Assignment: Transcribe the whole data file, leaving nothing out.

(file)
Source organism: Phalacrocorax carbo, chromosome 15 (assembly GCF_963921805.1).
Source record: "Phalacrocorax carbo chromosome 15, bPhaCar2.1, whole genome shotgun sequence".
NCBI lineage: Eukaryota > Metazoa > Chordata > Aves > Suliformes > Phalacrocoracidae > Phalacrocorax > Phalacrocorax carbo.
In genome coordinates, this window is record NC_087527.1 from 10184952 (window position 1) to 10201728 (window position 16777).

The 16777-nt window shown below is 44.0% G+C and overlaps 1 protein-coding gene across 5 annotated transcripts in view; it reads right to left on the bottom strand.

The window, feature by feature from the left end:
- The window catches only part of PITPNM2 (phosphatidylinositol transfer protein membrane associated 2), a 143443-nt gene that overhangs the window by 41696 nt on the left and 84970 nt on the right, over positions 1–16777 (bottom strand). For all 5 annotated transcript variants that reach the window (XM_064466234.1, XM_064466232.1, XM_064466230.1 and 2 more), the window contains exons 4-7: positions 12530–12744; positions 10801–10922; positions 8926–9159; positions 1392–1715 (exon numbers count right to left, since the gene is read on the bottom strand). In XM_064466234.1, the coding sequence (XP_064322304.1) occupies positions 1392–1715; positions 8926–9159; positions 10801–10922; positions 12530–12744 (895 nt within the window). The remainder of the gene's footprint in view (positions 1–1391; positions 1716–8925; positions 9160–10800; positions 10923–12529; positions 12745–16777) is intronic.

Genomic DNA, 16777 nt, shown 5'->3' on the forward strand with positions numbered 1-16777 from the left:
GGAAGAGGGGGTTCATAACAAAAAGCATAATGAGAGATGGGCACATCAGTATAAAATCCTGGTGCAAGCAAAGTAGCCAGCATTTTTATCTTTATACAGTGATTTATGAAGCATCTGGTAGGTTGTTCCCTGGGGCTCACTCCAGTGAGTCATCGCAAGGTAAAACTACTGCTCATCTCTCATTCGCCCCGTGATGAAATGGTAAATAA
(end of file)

Source organism: Phalacrocorax carbo, chromosome 15 (assembly GCF_963921805.1).
Source record: "Phalacrocorax carbo chromosome 15, bPhaCar2.1, whole genome shotgun sequence".
NCBI lineage: Eukaryota > Metazoa > Chordata > Aves > Suliformes > Phalacrocoracidae > Phalacrocorax > Phalacrocorax carbo.
In genome coordinates, this window is record NC_087527.1 from 10184952 (window position 1) to 10201728 (window position 16777).

The 16777-nt window shown below is 44.0% G+C and overlaps 1 protein-coding gene across 5 annotated transcripts in view; it reads right to left on the bottom strand.

The window, feature by feature from the left end:
- The window catches only part of PITPNM2 (phosphatidylinositol transfer protein membrane associated 2), a 143443-nt gene that overhangs the window by 41696 nt on the left and 84970 nt on the right, over positions 1–16777 (bottom strand). For all 5 annotated transcript variants that reach the window (XM_064466234.1, XM_064466232.1, XM_064466230.1 and 2 more), the window contains exons 4-7: positions 12530–12744; positions 10801–10922; positions 8926–9159; positions 1392–1715 (exon numbers count right to left, since the gene is read on the bottom strand). In XM_064466234.1, the coding sequence (XP_064322304.1) occupies positions 1392–1715; positions 8926–9159; positions 10801–10922; positions 12530–12744 (895 nt within the window). The remainder of the gene's footprint in view (positions 1–1391; positions 1716–8925; positions 9160–10800; positions 10923–12529; positions 12745–16777) is intronic.

Genomic DNA, 16777 nt, shown 5'->3' on the forward strand with positions numbered 1-16777 from the left:
GGAAGAGGGGGTTCATAACAAAAAGCATAATGAGAGATGGGCACATCAGTATAAAATCCTGGTGCAAGCAAAGTAGCCAGCATTTTTATCTTTATACAGTGATTTATGAAGCATCTGGTAGGTTGTTCCCTGGGGCTCACTCCAGTGAGTCATCGCAAGGTAAAACTACTGCTCATCTCTCATTCGCCCCGTGATGAAATGGTAAATAA